NEW YORK, June 24 (IFR) - Tenet Healthcare joined the high-yield pipeline of M&A deals on Monday, announcing plans to acquire smaller rival Vanguard Health Systems for USD4.3bn, including the assumption of USD2.5bn of debt.
Despite what has become a very unfriendly environment for issuers as global markets take a beating, however, market participants expect this deal to find strong demand.
Tenet said it has committed financing in place from Bank of America Merrill Lynch and intends to refinance the debt of Vanguard at what it said would be attractive levels. The deal is expected to close by the end of the year.
According to the regulatory filing, Bank of America has committed to provide a USD1.8bn senior secured term facility and a USD2.8bn senior unsecured bridge credit facility for the debt financing. Upon consummation of the merger, Tenet will issue high-yield senior unsecured notes in lieu of a portion of, or all of, the drawings under the senior unsecured bridge facility.
Sheryl Skolnick, co-head of research at CRT Capital, said that Tenet is looking at refinancing the USD2.5bn of Vanguard debt given that the bulk of that paper is 8% and 7.75% notes.
“If the combined leverage ratio is in the mid 5s, then they should be paying in the mid 6% area, not high 7% or 8%,” she said.
With the 8K out this morning, market participants expect the bridge syndication will begin soon. But while the market has definitely become a very unwelcoming place for issuers, Tenet has some time before the deal’s closing for the markets to potentially stabilize.
“Bridge financing can be expensive, but it would be more expensive to not do this deal,” said Skolnick. “With the kind of cash flows they will be looking at in 2014, they shouldn’t have any trouble getting this done.”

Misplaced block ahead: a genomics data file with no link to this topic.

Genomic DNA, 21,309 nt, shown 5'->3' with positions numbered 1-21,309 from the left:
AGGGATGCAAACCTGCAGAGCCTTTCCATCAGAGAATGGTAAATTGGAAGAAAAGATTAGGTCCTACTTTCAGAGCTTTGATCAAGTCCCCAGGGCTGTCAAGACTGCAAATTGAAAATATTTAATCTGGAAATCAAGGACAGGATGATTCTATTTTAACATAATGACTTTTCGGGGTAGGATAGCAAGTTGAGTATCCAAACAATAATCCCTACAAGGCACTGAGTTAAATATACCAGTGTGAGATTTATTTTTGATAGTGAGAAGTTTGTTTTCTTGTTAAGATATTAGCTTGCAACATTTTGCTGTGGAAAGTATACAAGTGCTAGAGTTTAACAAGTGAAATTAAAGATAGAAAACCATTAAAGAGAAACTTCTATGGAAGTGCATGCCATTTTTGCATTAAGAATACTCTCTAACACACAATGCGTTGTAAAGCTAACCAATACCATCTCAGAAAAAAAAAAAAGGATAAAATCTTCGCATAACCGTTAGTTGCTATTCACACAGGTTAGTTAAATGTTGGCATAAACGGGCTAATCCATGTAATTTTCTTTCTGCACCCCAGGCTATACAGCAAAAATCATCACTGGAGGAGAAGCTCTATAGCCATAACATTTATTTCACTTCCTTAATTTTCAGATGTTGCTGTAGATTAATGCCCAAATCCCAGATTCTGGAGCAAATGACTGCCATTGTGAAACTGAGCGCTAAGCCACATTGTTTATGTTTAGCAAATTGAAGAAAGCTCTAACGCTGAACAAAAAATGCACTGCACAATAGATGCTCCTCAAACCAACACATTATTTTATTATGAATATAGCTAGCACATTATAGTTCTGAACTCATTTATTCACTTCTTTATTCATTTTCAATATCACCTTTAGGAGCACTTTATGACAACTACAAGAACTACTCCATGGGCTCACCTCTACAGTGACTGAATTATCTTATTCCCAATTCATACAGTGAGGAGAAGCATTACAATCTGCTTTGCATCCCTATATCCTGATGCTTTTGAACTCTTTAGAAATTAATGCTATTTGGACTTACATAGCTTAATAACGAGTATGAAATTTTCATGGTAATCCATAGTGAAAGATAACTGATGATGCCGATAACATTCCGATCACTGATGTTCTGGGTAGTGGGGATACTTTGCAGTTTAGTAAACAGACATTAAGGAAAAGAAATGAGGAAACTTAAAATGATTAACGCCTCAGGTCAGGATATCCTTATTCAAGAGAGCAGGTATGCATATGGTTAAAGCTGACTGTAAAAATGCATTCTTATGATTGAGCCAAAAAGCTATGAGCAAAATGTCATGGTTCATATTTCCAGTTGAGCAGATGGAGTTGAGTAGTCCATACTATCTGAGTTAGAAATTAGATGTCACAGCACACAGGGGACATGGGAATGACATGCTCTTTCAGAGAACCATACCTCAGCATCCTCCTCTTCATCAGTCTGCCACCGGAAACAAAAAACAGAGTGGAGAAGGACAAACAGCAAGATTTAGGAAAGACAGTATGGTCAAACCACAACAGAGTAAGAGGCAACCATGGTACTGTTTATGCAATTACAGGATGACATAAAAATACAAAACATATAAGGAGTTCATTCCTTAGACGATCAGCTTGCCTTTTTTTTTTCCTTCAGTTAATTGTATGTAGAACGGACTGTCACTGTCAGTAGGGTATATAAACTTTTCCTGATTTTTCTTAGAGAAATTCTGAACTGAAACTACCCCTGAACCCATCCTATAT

Tenet said the acquisition will take the company into new geographic markets, expand the breadth of its service offerings, diversify its earnings sources and increase the benefits it expects to realize under healthcare reform.
“This deal makes sense, and it makes sense because you create a path to growth for Tenet, the companies are culturally very similar, and it creates expansion in key fast growth states like Texas,” said Skolnick.
“It’s a well-priced and thoughtful deal that makes sense for both parties, even separate and apart from reform.”
In addition to the acquisition, Tenet said, it will maintain its share repurchase program this year, estimating it will buyback USD200mn in the second half of 2013.
Tenet projects its pro forma debt/EBITDA leverage ratios will decrease in the first year after closing and are estimated at 4.75x-5.0x by the end of 2014. In the longer term, the post-acquisition leverage target is 4.25x-4.75x.
In May, Moody’s said Tenet’s B1 corporate family rating reflected its modestly improving free cash flow, but that the company could face difficulties in “meaningfully reducing leverage due to the many challenges facing the sector”.
This factor is likely to restrain Moody’s from any upgrade actions in the near term.
The ratings agency did warn of a potential downgrade if there was an expectation that debt to EBITDA will be sustained above 5.0x - or if there was a significant debt-financed acquisition.
Meanwhile S&P said Tenet’s business profile was “weak” and that its debt leverage in the high-4x area is consistent with its “aggressive” financial risk profile. It rates Tenet at B with a stable outlook.
This morning, there has not yet been any reaction from the ratings agencies regarding the acquisition.
Vanguard’s 7.75s due February 2019 are up about half of point to USD104.50 from Friday’s close.